McCurry, who has also worked with the NRL itself, was employed by the Wests Tigers during their own quagmire of player contract dispute, coaching, culture and leadership turmoil two years ago.
His role with the Tigers in February 2016 was to specifically review the club’s culture and identify issues with team building practices.
And while the Eels review is of a vastly wider scale and scope, Wests Tigers chief executive Justin Pascoe — whose club is now enjoying the fruits of their internal overhaul — said he backed McCurry when approached by Parramatta.
NRL: Player agents escape Eels scandal largely unscathed
12:00AM July 27, 2018
The Parramatta salary cap scandal cost the Eels millions in legal fees, fines and lost sponsorship. It also claimed a slew of high-profile scalps. Remarkably, after an investigation stemming more than two years, player agents are set to walk away largely unscathed.
The Australian understands only one agent has been issued with a please explain over the cap scandal, the embarrassing outcome serving to highlight why the NRL and players union are fighting so hard to bring in new rules governing the regulation of player managers.
The agent accreditation committee — the organisation currently charged with monitoring player managers — is understood to have met on Tuesday night and decided to issue a single breach notice, a decision that appears highly disproportionate to the price paid by the Eels.
The club was fined $1 million, docked 12 premiership points and stripped of their 2016 Auckland Nines title.
The rorts related to third-party payments over a five-year period and led to the deregistration of a host of officials from the game. The majority of the Eels board was also removed, with several other directors standing down.
Parramatta supporters and sponsors were forced to endure a period of pain as their side was given little hope of playing finals football.
Remarkably, the player agents have largely been absolved of any blame.
As many as 11 were implicated in the scandal — references to player managers are littered through hundreds of pages of witness testimony. And the scars inflicted by the scandal are only just healing at Parramatta.
The club and officials paid a hefty price — both financially and emotionally — after the NRL integrity unit waded through reams of documents, and conducted interviews with players and officials at the Eels.
The sense was that the agents would also be targets. Yet the accreditation committee decided it only had enough evidence to confidently act against one player manager and was reluctant to take a risk on any more given they would have left themselves open to legal action.
The committee was already forced to seek indemnities from the ARL Commission to pursue the agents amid fears that a legal fight would cripple the organisation.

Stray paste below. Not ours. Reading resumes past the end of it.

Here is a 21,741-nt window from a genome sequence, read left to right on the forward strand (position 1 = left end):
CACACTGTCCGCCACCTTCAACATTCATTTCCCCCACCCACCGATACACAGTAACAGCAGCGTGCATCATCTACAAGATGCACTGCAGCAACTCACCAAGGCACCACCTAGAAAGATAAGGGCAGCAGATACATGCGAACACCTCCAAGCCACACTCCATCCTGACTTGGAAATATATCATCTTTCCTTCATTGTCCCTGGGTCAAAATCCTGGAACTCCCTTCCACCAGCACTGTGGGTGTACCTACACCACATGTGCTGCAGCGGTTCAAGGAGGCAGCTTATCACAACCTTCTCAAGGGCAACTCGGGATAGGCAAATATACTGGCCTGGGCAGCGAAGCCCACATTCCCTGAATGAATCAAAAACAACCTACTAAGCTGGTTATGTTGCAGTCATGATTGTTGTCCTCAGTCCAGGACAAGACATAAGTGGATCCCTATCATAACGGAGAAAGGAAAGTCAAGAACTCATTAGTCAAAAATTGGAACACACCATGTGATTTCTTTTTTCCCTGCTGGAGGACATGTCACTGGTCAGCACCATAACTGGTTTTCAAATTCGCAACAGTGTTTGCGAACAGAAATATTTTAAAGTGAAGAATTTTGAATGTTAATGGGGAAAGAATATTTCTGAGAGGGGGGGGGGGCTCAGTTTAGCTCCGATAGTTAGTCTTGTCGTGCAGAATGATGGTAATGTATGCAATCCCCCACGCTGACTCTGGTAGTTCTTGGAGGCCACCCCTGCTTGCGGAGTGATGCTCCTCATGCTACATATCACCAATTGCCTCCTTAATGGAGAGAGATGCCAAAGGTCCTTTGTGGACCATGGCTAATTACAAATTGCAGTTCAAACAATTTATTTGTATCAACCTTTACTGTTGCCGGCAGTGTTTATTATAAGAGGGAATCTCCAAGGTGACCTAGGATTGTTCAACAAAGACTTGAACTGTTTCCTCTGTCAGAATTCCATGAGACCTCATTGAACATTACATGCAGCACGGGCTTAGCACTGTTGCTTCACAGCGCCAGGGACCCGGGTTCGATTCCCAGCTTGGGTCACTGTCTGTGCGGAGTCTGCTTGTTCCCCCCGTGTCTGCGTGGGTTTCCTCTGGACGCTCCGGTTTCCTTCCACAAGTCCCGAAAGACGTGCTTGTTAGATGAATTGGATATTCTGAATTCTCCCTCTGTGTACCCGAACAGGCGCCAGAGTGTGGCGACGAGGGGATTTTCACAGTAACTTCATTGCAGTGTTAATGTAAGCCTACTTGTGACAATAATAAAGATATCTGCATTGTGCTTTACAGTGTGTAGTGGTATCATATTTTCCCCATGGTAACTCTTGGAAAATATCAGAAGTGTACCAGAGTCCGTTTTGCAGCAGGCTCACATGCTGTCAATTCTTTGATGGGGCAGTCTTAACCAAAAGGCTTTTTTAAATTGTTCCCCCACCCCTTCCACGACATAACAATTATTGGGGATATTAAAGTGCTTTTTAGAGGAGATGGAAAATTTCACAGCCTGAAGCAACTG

Those fears have been diminished greatly given only one agent is under the gun. It is understood a breach notice has been issued against the agent involved, giving him five days to respond to the allegations.
The decision to only pursue one agent is likely to prompt a backlash across the game and intensify the push to give the NRL or Rugby League Players Association greater powers to investigate agents when there is evidence of cap violations.
While the NRL was able to pool all the evidence of cap rorting in order to take action against the club, the accreditation committee had separate strains of evidence against individual agents, much of which relied on testimony from officials who were arguably unreliable.
The inability to sanction the agents en masse has cast a glaring spotlight on a system that was already undergoing review.
Few people within the game have faith in the current structure, and that view is likely to be fuelled by the outcome of the Eels investigation.
The NRL and RLPA have been in talks with the player managers about setting up a new scheme that would allow the game to more closely monitor and regulate their work.
The system, which the NRL and RLPA hope to have in place by November 1, would raise the age at which players can be signed and limit how long they can be tied down.
It would also give the game more financial clout to pursue agents who breach the rules and potentially mean the powers of the integrity unit could be enlisted to help investigate any allegations.
The agents are railing against the plan, having enlisted a lawyer to present their side of the argument as they seek to protect their turf.
The investigation into the player agents at the centre of the Parramatta scandal shapes as the final straw for those championing change.
While there will no doubt be anger at the decision to exonerate the vast majority of player agents, there will be some form of relief at Parramatta as the curtain is finally brought down on a tawdry period for the game and the club, which was decimated by the salary cap scandal.
The scandal also prompted a review of the third-party system. That review is ongoing, although it is understood little headway has been made.
Weak as piss Toddles.
What a surprise. Very exciting though.
bottom feeders the lot of them
gee there's a shock
NRL: Broncos we need to cut back on TPAs
NRL: as you were
Turdles: TPA's are getitng out of hand and it's not a level playing field
Broncos: We don't have TPA's
Turdles: I know. I was talking about the other clubs that do
I'm not sure that there's much he can do under the existing rules that would hold up in court. If and when their new agreement takes effect, it should make actions against agents easier to enforce.
Separate names with a comma.